Thursday 15 October 2009

Brush Up Your Shakespeare

One of the major eating houses of the Midlands of England is the Pizza Hut at Stratford-upon-Avon on the corner of Ely Street and the High Street. It is one of the few surviving ancient buildings following the many fires of the 17th Century that destroyed much of the old town. There is no evidence that William Shakespeare ever ate in this building, although it was unlikely to be a pizza eaterie or take-away at the time. As he was an inveterate freeloader, it is possible that he had a free lunch there at another person’s expense.

There are echoes of the past, from the unhealthy diet and the way the remains of meals are strewn about the neighbourhood. They relate to the ancient beliefs of making oblations to their ancestors and the local gods. The archaeologists of the distant future will look on these remains and wonder in awe at the peoples who lived lives of such intensity and complexity.
The term "hut" an Anglo-Saxon corruption derived from Germanic sources, more recently known as an anthem to St. Elvis of Memphis, the hermit who lived in a dwelling so small he could never stand up in it, "The Little Hut". But "Pizza" has an ancient British meaning. In the Pre-Roman days the sub-tribes of Dubrovni of the Midlands, the Tin Oss, the Moreis, the Arm Strong, the Jags, Root, etc, were feared for the speed and aggressive way of handling of the chariot on the field of battle. Even today outsiders venture into the motorway ring roads around Birmingham or Coventry with fear and trepidation.

The particular technique of these warriors was to ride straight at and over the enemy reducing him to a mangled heap of pulp, at which the victorious charioteer would cry "Pyggeroffal” in the local dialect, a nasal one confusing to those not familiar with its intricacies. In linguistic terms little has changed amongst the peasantry in the last two millennia.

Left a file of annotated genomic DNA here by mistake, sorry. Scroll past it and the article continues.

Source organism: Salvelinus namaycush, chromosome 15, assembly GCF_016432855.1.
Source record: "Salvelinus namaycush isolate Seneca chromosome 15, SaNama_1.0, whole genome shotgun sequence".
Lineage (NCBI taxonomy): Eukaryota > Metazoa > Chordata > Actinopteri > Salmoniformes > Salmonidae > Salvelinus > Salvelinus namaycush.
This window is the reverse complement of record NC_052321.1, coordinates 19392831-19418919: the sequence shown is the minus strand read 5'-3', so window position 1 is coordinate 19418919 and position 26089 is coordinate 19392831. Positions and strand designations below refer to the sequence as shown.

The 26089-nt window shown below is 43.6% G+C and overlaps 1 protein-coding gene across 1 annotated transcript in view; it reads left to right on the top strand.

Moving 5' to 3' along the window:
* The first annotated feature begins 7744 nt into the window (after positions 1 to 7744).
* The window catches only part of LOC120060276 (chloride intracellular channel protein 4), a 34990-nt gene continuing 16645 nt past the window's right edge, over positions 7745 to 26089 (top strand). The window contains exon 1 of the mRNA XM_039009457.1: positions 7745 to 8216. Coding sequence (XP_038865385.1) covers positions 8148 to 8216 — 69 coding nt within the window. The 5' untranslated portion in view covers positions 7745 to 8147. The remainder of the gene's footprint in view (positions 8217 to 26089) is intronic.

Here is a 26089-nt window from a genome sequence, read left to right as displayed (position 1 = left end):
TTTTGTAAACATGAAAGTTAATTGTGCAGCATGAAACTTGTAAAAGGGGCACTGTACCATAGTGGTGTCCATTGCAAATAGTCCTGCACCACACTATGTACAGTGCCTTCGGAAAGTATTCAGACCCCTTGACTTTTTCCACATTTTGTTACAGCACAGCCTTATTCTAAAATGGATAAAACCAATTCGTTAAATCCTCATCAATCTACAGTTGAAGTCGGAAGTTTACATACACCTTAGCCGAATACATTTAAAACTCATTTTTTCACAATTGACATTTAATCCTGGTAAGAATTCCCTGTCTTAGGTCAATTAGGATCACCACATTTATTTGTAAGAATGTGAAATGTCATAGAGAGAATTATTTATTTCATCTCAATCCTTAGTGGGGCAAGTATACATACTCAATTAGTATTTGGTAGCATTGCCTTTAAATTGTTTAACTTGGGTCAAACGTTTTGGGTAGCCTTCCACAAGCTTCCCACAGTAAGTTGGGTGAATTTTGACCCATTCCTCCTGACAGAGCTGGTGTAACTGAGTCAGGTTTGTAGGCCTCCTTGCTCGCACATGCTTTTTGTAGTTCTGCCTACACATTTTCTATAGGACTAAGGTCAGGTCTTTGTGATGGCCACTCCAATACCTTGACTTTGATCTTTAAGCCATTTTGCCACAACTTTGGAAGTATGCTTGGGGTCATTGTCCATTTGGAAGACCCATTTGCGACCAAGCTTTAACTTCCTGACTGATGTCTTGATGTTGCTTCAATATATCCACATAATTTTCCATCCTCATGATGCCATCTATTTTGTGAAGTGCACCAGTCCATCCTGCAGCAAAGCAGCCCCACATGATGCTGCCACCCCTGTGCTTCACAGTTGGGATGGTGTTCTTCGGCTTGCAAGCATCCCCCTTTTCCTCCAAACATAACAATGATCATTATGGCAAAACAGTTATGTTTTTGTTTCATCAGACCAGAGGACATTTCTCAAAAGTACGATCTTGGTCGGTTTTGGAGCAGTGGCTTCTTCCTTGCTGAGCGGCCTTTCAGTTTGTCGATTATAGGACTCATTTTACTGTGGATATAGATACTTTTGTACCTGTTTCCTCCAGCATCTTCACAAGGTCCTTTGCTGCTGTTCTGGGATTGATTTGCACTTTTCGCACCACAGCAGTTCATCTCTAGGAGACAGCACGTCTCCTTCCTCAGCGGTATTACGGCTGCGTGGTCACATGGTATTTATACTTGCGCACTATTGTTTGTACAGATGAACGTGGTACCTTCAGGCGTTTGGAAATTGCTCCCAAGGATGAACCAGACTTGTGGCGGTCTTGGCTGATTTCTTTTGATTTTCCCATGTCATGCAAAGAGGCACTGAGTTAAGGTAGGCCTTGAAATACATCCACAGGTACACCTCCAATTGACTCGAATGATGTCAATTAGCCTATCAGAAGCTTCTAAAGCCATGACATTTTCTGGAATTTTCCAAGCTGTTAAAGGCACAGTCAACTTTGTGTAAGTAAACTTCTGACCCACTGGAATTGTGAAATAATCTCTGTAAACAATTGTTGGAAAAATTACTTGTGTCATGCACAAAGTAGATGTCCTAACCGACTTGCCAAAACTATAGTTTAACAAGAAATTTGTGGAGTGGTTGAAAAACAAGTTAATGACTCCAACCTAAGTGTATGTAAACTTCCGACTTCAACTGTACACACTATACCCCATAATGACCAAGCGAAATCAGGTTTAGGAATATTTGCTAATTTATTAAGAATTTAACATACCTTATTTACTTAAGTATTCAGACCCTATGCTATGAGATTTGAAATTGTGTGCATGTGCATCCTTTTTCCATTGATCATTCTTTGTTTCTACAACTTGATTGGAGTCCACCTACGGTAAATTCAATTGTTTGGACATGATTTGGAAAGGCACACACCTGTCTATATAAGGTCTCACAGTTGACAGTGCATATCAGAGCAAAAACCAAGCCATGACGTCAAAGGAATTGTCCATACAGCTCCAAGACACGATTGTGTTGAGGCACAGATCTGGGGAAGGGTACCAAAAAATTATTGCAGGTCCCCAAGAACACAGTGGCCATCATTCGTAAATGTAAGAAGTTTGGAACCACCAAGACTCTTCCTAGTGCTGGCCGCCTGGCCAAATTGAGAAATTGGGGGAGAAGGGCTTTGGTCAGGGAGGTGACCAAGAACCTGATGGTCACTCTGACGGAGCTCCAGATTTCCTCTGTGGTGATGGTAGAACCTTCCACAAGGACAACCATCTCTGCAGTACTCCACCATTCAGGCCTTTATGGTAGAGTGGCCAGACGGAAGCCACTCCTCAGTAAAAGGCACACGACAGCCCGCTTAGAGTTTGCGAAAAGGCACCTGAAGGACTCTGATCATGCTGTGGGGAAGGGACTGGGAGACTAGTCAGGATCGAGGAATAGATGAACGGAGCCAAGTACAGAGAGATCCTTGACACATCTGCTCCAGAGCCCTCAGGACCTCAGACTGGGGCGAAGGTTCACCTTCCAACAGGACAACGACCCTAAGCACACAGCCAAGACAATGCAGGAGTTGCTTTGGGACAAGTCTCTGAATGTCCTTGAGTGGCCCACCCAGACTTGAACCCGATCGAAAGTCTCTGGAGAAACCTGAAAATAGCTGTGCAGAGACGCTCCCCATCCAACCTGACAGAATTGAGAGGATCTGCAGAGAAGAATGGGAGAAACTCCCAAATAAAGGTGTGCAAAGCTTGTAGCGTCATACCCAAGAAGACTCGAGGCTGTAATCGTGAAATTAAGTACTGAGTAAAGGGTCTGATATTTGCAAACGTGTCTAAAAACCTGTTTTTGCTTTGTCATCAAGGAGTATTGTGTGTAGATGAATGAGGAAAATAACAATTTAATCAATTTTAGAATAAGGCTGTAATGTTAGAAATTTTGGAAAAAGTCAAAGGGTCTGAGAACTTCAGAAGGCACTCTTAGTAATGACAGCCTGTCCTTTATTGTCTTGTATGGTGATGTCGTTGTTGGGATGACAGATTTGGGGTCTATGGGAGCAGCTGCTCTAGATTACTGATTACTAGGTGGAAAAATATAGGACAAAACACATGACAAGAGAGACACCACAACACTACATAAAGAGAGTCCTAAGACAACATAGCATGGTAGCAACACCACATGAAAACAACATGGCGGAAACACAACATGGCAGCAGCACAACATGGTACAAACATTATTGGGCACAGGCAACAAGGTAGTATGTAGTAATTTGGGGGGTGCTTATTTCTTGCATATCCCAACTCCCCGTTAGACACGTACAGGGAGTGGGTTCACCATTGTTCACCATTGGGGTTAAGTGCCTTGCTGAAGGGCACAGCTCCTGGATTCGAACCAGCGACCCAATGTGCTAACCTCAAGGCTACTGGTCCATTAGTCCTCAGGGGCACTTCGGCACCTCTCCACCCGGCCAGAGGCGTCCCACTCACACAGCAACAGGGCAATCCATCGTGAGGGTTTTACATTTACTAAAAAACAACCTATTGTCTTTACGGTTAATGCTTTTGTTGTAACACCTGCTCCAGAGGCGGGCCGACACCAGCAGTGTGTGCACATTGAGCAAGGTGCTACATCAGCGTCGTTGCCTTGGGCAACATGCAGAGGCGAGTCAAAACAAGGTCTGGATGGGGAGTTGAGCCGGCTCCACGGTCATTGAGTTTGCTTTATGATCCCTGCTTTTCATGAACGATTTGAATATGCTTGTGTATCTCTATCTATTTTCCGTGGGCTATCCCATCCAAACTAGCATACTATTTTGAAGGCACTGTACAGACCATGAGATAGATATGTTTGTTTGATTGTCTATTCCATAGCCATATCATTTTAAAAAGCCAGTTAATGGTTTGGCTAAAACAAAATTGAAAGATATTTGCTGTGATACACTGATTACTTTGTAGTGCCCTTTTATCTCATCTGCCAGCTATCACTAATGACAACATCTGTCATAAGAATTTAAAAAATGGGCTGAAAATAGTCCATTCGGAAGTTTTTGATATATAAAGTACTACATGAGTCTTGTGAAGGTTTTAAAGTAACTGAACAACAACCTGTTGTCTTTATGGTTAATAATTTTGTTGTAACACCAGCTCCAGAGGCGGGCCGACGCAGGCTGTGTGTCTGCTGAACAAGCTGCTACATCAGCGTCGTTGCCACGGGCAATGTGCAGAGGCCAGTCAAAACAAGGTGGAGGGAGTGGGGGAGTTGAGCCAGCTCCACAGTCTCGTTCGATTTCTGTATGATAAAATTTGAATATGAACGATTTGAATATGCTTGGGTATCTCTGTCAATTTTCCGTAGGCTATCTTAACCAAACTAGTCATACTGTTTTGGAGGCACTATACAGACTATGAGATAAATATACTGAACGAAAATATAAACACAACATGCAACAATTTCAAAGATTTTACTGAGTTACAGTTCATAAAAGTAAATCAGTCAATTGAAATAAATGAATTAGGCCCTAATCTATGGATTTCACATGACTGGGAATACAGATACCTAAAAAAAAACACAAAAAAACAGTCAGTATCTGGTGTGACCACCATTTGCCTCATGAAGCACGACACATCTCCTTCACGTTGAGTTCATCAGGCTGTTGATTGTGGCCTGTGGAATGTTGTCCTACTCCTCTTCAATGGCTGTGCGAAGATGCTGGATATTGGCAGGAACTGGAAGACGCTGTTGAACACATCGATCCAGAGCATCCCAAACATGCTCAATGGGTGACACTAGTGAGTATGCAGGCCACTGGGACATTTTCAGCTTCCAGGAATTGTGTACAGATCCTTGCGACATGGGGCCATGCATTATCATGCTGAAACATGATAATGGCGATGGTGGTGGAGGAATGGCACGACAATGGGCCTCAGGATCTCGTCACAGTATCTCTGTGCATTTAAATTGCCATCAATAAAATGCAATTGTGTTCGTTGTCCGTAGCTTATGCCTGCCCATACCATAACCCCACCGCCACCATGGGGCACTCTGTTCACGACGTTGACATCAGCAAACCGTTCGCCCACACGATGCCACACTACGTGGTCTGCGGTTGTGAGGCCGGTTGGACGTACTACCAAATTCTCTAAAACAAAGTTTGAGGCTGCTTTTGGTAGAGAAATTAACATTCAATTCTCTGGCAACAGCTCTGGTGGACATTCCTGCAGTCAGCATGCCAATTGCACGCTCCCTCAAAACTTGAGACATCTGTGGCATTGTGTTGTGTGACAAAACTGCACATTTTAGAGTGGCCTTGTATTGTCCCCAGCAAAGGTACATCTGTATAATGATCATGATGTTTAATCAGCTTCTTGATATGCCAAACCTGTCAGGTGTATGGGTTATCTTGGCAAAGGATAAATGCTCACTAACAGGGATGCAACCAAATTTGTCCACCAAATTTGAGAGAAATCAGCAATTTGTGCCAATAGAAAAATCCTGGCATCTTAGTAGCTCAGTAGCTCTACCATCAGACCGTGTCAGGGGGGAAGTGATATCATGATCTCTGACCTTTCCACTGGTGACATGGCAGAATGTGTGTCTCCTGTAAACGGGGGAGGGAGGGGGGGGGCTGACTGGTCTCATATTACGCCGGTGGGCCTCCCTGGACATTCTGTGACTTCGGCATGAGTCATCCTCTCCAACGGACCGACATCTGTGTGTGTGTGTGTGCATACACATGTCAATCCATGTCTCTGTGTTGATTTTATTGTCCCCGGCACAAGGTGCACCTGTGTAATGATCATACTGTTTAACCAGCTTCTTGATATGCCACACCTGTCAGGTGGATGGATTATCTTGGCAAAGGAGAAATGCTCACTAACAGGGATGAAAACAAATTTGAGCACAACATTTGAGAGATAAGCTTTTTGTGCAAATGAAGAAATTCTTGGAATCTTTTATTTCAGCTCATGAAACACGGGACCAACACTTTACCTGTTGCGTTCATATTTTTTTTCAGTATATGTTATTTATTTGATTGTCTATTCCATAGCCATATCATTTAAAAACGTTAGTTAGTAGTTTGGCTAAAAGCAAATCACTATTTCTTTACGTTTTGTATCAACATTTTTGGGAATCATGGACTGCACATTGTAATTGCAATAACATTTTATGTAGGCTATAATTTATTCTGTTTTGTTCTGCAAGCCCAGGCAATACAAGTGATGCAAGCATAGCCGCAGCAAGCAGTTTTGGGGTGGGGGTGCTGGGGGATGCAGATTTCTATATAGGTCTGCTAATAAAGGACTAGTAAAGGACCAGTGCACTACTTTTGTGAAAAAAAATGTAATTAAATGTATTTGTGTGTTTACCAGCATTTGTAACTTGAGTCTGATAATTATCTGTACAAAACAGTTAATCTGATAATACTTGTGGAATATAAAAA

After a battle the victors would eat such remains as part of their celebrations.When the Roman Legions (the merger and acquisition dealers of their day) encountered these tribes, they eventually triumphed by reason of their ability to stay sober for more than an hour and willingness to communicate with each other rather than engaging in a fierce debate when any decision had to be made. They still sustained serious losses.

As the basic Roman diet at that time consisted of a hardened pancake of unleavened bread with a thick fish sauce (garum) coloured and made palatable by strong spices, it closely resembled the mangled pulp to which many of their comrades had been reduced. Consequently their basic food became a "Pyggeroff" . The Romans absorbed local cultures from most of their domains.
This word was taken back to Italy as a description for the food. Down the centuries the meal sadly has been debased into a flat white bread soft circle onto which anything can be tipped and usually coloured with a cheap tomato sauce; hardly the stuff of the warrior classes. The word also has been corrupted under the influence of changing speech patters into the easier and sloppier "Pizza" with the decline in the vigour of modern generations.

Whenever you have a take-away "Pizza", and contemplate the past, it can be a totally new experience, although the rumbling you will hear and the pains in your abdomen will have nothing to do with chariots or the heat of battle. There will soon be a new type of Pizza on the market, when the Lisbon Treaty has been ratified.

It will be called “Berlusconi – The Treat of Rome” and will consist of a lump of very ripe fat cheese between two tasty bits of young rump lying on a bed of oily salad, above a subsidised GM bread base and surrounded by capers and wine soaked cherries. It goes very well with a strong country Sicilian wine.

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